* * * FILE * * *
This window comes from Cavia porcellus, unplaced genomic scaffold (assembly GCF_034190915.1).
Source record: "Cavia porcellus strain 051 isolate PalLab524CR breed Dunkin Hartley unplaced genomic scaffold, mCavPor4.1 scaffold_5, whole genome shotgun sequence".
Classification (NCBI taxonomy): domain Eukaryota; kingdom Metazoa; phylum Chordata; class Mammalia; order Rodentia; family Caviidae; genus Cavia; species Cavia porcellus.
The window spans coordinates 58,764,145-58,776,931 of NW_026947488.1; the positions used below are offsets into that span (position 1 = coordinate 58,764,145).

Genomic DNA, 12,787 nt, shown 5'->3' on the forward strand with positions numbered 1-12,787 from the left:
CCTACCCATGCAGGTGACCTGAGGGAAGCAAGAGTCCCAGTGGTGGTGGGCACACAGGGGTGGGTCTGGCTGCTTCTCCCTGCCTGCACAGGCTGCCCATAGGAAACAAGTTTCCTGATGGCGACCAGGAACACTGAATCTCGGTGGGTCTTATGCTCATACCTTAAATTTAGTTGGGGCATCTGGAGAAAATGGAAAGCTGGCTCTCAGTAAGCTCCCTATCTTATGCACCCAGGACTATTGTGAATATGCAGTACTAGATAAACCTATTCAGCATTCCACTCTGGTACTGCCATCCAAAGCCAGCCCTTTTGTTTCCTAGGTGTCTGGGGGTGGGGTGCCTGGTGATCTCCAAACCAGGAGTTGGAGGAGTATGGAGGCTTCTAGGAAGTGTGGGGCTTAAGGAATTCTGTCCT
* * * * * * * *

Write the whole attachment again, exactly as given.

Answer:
This window comes from Cavia porcellus, unplaced genomic scaffold (assembly GCF_034190915.1).
Source record: "Cavia porcellus strain 051 isolate PalLab524CR breed Dunkin Hartley unplaced genomic scaffold, mCavPor4.1 scaffold_5, whole genome shotgun sequence".
Classification (NCBI taxonomy): domain Eukaryota; kingdom Metazoa; phylum Chordata; class Mammalia; order Rodentia; family Caviidae; genus Cavia; species Cavia porcellus.
The window spans coordinates 58,764,145-58,776,931 of NW_026947488.1; the positions used below are offsets into that span (position 1 = coordinate 58,764,145).

Genomic DNA, 12,787 nt, shown 5'->3' on the forward strand with positions numbered 1-12,787 from the left:
CCTACCCATGCAGGTGACCTGAGGGAAGCAAGAGTCCCAGTGGTGGTGGGCACACAGGGGTGGGTCTGGCTGCTTCTCCCTGCCTGCACAGGCTGCCCATAGGAAACAAGTTTCCTGATGGCGACCAGGAACACTGAATCTCGGTGGGTCTTATGCTCATACCTTAAATTTAGTTGGGGCATCTGGAGAAAATGGAAAGCTGGCTCTCAGTAAGCTCCCTATCTTATGCACCCAGGACTATTGTGAATATGCAGTACTAGATAAACCTATTCAGCATTCCACTCTGGTACTGCCATCCAAAGCCAGCCCTTTTGTTTCCTAGGTGTCTGGGGGTGGGGTGCCTGGTGATCTCCAAACCAGGAGTTGGAGGAGTATGGAGGCTTCTAGGAAGTGTGGGGCTTAAGGAATTCTGTCCT